Saturday, February 6, 2010

Ski for Light: Larry Showlater

Today's coverage of the 2010 Ski for Light comes to you courtesy of Larry Showalter, the event's immediate past president. I had the pleasure of catching up with Larry in between events on Friday and spoke with him about all manner of Ski for Light topics. We discussed everything from this year's location (a rare repeat from the previous year) to the importance of good communication between guides and visually impaired skiers.

As mentioned in a previous blog post, this year's event is being held in Soldier Hollow for the second year in a row. I didn't think this was a common occurance, so I was glad to get some info from somebody like Larry, who has participated in Ski for Light for 18+ years. According to Larry, its not as rare as it used to be, but it's still not a common practice either. He said it's happened a couple of times in the past 10 years, and before that it was almost unheard of. He told me one the the main factors in returning to Soldier Hollow was that it was very well received by the skiers. “The fact that they get to ski in a venue that was created for the Olympics played a big part in that. It's not usual for an Olympic cross-country venue to be maintained after the international event wraps up.” Also, according to Larry, the weather plays into the decision-making as well, and it looks like they got exactly what they were looking for. Larry told me that they “could not have had five days of better skiing weather. No extreme temps to melt or freeze the tracks makes for great conditions.”

Next I moved the conversation to Larry's experience this year so far. As a veteran Ski for Light skier, I was interested in hearing his thoughts on working with a sighted guide. This year proved to be especially interesting, I think, because Larry was paired with a first-time guide. Apparently, the good folks who plan the event like to cycle guides and skiers in a manner that one year you will be paired with someone with more experience, so the week can be a learning experience for you, then another year it's reversed and you are the more experienced person doing the teaching.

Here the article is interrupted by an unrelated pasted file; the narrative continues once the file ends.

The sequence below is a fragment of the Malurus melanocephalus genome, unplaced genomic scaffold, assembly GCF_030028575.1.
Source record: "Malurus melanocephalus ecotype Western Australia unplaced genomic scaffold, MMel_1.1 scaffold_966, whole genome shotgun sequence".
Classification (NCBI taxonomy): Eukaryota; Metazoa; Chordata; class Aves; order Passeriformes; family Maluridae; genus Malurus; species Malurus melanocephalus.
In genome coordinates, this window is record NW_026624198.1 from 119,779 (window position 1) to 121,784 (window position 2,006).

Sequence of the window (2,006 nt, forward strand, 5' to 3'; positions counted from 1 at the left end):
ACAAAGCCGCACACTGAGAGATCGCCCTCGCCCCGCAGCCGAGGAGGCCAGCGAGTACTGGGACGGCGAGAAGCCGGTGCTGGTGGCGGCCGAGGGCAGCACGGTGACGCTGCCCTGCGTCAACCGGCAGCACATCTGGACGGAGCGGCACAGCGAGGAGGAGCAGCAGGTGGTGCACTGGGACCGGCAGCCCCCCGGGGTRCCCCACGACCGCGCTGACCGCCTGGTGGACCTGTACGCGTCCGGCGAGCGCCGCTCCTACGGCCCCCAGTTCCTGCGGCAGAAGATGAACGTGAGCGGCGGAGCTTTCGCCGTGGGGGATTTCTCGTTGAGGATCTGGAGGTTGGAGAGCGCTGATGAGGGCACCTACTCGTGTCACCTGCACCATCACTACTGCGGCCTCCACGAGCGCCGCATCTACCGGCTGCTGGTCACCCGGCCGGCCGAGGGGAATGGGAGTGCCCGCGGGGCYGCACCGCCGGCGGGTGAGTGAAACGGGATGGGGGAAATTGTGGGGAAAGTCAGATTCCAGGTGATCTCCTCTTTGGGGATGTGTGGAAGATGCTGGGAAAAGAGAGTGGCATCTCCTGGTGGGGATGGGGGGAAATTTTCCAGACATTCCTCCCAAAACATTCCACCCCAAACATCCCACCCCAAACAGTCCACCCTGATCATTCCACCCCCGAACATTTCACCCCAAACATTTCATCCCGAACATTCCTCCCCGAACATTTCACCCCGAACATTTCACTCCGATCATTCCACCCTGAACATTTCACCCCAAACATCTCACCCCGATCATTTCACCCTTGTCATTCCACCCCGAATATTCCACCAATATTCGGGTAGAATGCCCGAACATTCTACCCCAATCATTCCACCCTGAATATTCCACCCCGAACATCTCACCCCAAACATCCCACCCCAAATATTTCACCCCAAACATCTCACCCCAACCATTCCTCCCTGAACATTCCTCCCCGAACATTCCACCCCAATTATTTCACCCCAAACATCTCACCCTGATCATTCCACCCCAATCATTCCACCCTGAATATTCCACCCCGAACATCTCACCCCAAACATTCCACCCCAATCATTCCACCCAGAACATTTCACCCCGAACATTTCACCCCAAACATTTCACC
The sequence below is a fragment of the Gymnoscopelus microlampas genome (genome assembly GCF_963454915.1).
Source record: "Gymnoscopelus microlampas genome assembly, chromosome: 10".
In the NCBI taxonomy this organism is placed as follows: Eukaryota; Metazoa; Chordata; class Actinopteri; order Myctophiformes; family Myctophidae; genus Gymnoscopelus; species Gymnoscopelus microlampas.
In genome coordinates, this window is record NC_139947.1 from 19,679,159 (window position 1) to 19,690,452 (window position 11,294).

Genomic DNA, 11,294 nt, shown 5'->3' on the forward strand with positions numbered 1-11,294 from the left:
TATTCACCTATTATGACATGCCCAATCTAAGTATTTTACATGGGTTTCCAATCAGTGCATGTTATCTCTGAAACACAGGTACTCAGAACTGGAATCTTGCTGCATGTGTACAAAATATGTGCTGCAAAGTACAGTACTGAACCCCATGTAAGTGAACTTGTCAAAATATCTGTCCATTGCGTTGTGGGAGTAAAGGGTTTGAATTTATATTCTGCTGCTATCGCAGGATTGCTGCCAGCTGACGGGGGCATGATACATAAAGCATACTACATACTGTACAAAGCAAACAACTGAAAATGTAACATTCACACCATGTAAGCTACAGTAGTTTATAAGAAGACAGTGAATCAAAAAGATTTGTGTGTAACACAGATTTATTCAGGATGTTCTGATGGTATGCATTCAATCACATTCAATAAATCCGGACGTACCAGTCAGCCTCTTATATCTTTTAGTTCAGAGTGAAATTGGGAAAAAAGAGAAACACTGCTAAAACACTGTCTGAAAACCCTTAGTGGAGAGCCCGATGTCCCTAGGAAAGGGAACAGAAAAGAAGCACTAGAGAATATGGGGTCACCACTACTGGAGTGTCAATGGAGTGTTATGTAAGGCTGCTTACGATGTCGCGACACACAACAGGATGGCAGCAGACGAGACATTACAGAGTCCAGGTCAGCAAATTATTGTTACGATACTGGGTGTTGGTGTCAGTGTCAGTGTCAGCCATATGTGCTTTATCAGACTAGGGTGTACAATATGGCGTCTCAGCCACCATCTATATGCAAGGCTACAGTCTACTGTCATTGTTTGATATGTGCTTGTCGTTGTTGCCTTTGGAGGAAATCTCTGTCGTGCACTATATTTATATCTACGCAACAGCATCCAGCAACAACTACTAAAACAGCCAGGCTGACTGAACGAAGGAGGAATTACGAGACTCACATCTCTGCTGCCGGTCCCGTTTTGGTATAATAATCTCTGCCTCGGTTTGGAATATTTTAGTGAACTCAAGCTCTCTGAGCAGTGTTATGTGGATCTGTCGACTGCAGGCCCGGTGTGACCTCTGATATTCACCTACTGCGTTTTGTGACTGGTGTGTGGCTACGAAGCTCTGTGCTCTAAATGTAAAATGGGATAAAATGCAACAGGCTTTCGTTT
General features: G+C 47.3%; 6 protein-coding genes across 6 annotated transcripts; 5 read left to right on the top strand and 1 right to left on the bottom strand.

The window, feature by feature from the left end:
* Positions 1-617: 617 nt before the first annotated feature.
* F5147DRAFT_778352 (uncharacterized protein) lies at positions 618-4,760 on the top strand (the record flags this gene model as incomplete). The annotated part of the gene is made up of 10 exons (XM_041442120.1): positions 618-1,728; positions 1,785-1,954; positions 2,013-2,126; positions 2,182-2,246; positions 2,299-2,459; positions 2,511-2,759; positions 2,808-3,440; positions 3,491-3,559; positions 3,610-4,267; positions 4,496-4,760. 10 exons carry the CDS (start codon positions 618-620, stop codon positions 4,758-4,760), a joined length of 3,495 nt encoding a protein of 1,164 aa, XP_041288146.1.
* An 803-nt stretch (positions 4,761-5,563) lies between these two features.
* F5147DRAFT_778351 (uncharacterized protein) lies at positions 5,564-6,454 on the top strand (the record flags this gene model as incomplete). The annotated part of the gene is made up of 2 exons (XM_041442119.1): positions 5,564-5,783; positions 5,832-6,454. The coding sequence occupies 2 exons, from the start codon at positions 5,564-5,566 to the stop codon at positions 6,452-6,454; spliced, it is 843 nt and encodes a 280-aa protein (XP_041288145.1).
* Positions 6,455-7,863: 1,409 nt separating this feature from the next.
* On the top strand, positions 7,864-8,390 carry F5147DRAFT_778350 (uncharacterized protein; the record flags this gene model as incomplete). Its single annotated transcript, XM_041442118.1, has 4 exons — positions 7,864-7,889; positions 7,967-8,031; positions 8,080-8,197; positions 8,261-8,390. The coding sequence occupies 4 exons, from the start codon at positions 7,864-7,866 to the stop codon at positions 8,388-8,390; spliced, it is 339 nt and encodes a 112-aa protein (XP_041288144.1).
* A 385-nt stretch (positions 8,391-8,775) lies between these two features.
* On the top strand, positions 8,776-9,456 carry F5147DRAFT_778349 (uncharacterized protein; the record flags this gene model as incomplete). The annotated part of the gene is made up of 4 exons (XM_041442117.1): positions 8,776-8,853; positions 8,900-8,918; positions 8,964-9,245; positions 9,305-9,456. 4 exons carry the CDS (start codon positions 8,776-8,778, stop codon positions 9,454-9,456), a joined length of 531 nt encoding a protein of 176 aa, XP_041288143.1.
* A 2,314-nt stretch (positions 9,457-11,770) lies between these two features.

Larry told me that this year he was working a lot on the communication that's needed for a skier and guide to be safe and successful. Larry also explained to me that what you say is only half the equation. How you say it is just as important. Because the skier and guide are constantly in motion, the guide can not waste time or words on “filler,” like uh's and um's. It's important to be very efficient with your use of words. The only thing more imperative to a good experience is to not let the visually impaired skier get surprised or tentative. According to Larry, this can happen easily if the guide isn't communicating well or often. When that happens, the skier gets nervous and doesn't enjoy the experience of being out on the course. Word to the wise, right?

At this point we had to wrap things up, but before we did I asked Larry to share some thoughts on the importance of participating in a worthwhile event like this. He told me “it's a great way to celebrate Norwegian heritage and culture. Participating is a great way to do something fun and spread the word about cross country skiing and Norway.”

Well said, Larry! Ok, check back soon, I should have some photos from this year's event coming shortly!

1 comment:

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